HSBC (LSE: HSBA) shares have fallen by
1% in 2016. Not a lot, but it brings its
total decline to 23% over the last five
years and it’s hardly a positive when you
consider that the FTSE 100 has risen by
11% during the same time period.
However, HSBC’s share price
performance masks the great opportunity
that currently presents itself to one of the
world’s biggest banks. Certainly, its
operating costs have spiralled and need
to be reined-in, while it needs to become
more efficient, leaner and more profitable.
However, with a strategy to do just that
over the coming years, HSBC is in the
midst of a major change that could spark
a sharp rise in its valuation over the
medium-to-long term.
As well as internal changes, it’s well-
placed to respond positively to external
changes. As a truly global bank, HSBC
offers a degree of geographic diversity
few of its index peers can match. And
with the outlook for the UK and European
economies in particular being decidedly
uncertain, this relative stability and
resilience could prove to be a major ally
over the coming months and years.
Growth opportunities
However, HSBC isn’t so well spread as to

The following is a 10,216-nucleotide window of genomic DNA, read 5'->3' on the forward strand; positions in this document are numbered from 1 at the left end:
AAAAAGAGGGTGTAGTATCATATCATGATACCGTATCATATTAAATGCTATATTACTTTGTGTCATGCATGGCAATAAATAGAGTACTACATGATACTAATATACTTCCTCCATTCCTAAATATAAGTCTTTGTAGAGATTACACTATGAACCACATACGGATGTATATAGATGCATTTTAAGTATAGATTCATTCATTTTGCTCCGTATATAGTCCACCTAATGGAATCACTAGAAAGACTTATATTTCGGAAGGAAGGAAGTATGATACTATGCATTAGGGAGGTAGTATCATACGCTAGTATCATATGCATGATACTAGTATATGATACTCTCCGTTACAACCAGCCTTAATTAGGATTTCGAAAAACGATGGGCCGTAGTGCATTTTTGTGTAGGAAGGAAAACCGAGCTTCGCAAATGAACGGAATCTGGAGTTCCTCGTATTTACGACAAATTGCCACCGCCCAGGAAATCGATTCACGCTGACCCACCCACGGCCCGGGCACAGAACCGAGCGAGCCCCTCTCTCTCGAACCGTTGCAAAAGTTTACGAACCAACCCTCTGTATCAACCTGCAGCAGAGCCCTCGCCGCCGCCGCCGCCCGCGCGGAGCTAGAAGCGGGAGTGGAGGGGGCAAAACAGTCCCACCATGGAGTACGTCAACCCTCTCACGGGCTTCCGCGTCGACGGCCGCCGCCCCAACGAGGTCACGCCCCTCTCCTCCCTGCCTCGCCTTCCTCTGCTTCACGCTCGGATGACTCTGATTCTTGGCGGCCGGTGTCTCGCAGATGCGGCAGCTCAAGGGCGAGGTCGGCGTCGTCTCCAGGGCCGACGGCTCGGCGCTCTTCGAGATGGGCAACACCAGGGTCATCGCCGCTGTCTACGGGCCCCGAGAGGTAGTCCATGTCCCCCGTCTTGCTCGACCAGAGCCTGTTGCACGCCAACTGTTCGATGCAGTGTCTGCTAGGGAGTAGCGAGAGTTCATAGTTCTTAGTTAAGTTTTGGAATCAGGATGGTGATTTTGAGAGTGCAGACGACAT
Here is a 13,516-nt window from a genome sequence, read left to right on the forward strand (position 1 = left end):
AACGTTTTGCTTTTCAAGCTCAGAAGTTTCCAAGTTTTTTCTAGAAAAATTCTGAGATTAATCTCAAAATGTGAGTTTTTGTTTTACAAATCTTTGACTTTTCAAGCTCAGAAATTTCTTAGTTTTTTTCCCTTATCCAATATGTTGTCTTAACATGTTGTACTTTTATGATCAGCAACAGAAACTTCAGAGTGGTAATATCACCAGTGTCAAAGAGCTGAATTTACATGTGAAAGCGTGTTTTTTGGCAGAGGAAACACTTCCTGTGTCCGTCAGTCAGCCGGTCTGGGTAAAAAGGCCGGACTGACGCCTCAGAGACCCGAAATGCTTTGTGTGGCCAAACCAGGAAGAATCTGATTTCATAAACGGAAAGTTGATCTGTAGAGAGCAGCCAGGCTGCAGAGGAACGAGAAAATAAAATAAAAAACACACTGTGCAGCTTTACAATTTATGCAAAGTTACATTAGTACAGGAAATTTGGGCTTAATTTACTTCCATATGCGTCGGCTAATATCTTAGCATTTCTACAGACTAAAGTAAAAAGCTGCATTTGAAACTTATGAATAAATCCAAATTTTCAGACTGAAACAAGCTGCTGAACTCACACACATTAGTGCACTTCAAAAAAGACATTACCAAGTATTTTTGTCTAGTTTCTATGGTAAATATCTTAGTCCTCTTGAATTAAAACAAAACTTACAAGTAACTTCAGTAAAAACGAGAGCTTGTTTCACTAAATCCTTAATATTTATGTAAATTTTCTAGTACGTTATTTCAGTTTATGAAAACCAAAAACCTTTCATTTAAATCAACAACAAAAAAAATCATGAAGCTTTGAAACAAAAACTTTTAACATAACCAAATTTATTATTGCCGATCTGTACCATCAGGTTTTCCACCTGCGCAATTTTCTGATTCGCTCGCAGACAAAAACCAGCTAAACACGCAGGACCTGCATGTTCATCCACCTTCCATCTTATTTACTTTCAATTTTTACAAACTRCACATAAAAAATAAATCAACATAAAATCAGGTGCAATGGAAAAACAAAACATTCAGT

miss out on growth opportunities. It’s
extremely well-positioned in China and
across the emerging world. Therefore, it
has the potential to benefit from the rise
in size and wealth of the middle class in
such places. They’re likely to demand
greater amounts of credit in future as
consumer goods become a more
significant proportion of emerging
economies. This provides opportunities
for HSBC in terms of lending, but also in
other financial products such as savings
and investment.
Such opportunities should allow HSBC to
deliver an improved earnings growth rate
in the long run. However, HSBC is
expected to record a fall in earnings of
15% in the current year, although this is
expected to be change next year with
growth of 6% pencilled-in by the market.
While disappointing, this year’s
expectations leave HSBC’s dividend
covered 1.2 times by profit. This indicates
that although there may be limited scope
for brisk dividend rises over the near
term, HSBC’s dividend appears
sustainable given its current outlook. And
with a yield of 7.5%, there are few blue
chip stocks that can compete in terms of
income return at the present time.
As well as growth potential and a high
income return, HSBC also offers
significant upward rerating potential. It
trades on a price-to-earnings (P/E) ratio
of just 11. Given its long-term outlook,
diverse operations and sound strategy,
such a low valuation is difficult to justify
and it indicates that while being
unpopular among investors, HSBC offers
a wide margin of safety.
As such, further downside may be
somewhat limited, while HSBC’s upside
prospects are very bright. Therefore, it
appears to be one of the best investment
opportunities around right now.
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